In addition to the jobs performed by the endomembrane system, the cell has many other important functions. Just as you must consume nutrients to provide yourself with energy, so must each of your cells take in nutrients, some of which convert to chemical energy that can be used to power biochemical reactions.

Mitochondrion: A mitochondrion (plural = mitochondria) is a membranous, bean-shaped organelle that is the “energy transformer” of the cell. Mitochondria consist of an outer lipid bilayer membrane as well as an additional inner lipid bilayer membrane (Figure 5). The inner membrane is highly folded into winding structures with a great deal of surface area, called cristae. It is along this inner membrane that a series of proteins, enzymes, and other molecules perform the biochemical reactions of cellular respiration.

These reactions harvest the energy stored in nutrient molecules (such as glucose) to power the synthesis of ATP, which provides usable energy to the cell. Cells use ATP constantly, and so the mitochondria are constantly at work. Oxygen molecules are required during cellular respiration, which is why you must constantly breathe it in. One of the organ systems in the body that uses huge amounts of ATP is the muscular system because ATP is required to sustain muscle contraction. As a result, muscle cells are packed full of mitochondria.

Figure 5. Mitochondrion. The mitochondria are the energy-conversion factories of the cell. (a) A mitochondrion is composed of two separate lipid bilayer membranes. Along the inner membrane are various molecules that work together to produce ATP, the cell’s major energy currency. (b) An electron micrograph of mitochondria. EM × 236,000.  (Micrograph provided by the Regents of University of Michigan Medical School © 2012)

Nerve cells also need large quantities of ATP to run their sodium-potassium pumps which are used to generate an action potential. Therefore, an individual neuron will be loaded with over a thousand mitochondria. On the other hand, a bone cell, which is not nearly as metabolically-active, might only have a couple hundred mitochondria.

The Nucleus: The nucleus is the largest and most prominent of a cell’s organelles (Figure 6). The nucleus is generally considered the control center of the cell because it stores all of the genetic instructions for manufacturing proteins. Interestingly, some cells in the body, such as muscle cells, contain more than one nucleus (Figure 7), which is known as multinucleated. Other cells, such as mammalian red blood cells (RBCs), do not contain nuclei at all. RBCs eject their nuclei as they mature, making space for the large numbers of hemoglobin molecules that carry oxygen throughout the body.

Inside the nucleus lies the blueprint that dictates everything a cell will do and all of the products it will make. This information is stored within DNA. The nucleus sends “commands” to the cell via molecular messengers that translate the information from DNA. Each cell in your body (with the exception of the cells that produce eggs and sperm) contains the complete set of your DNA. When a cell divides, the DNA must be duplicated so that the each new cell receives a full complement of DNA.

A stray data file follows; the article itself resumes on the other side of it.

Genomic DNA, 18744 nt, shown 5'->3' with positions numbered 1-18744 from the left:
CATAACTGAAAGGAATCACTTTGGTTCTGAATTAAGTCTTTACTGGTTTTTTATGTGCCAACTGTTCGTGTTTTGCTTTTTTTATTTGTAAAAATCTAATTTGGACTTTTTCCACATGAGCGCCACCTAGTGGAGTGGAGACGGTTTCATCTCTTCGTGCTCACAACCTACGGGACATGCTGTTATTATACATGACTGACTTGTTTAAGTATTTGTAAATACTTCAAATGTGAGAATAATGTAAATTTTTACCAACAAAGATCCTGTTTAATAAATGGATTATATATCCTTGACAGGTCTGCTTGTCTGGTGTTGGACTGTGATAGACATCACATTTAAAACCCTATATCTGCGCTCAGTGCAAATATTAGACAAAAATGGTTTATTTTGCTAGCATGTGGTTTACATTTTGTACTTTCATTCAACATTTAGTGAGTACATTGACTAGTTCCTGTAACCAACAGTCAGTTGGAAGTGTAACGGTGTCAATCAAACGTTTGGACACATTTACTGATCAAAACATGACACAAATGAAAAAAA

Figure 6. The Nucleus. The nucleus is the control center of the cell. The nucleus of living cells contains the genetic material that determines the entire structure and function of that cell.

Organization of the Nucleus and Its DNA: Like most other cellular organelles, the nucleus is surrounded by a membrane called the nuclear envelope. This membranous covering consists of two adjacent lipid bilayers with a thin fluid space in between them. Spanning these two bilayers are nuclear pores. A nuclear pore is a tiny passageway for the passage of proteins, RNA, and solutes between the nucleus and the cytoplasm.

Figure 7. Multinucleate Muscle Cell. Unlike cardiac muscle cells and smooth muscle cells, which have a single nucleus, a skeletal muscle cell contains many nuclei, and is referred to as “multinucleated.” (Micrograph provided by the Regents of University of Michigan Medical School © 2012)

Inside the nuclear envelope is a gel-like nucleoplasm with solutes that include the building blocks of nucleic acids. There also can be a dark-staining mass often visible under a simple light microscope, called a nucleolus (plural = nucleoli). The nucleolus is a region of the nucleus that is responsible for manufacturing the RNAs necessary for construction of ribosomes. Once synthesized, newly made ribosomal subunits exit the cell’s nucleus through the nuclear pores.

The genetic instructions that are used to build and maintain an organism are arranged in an orderly manner in strands of DNA. Within the nucleus are threads of chromatin composed of DNA and associated proteins (Figure 8). Along the chromatin threads, the DNA is wrapped around a set of histone proteins. When a cell is in the process of division, the chromatin condenses into chromosomes, so that the DNA can be safely transported to the “daughter cells.” The chromosome is composed of DNA and proteins; it is the condensed form of chromatin. It is estimated that humans have almost 22,000 genes distributed on 46 chromosomes.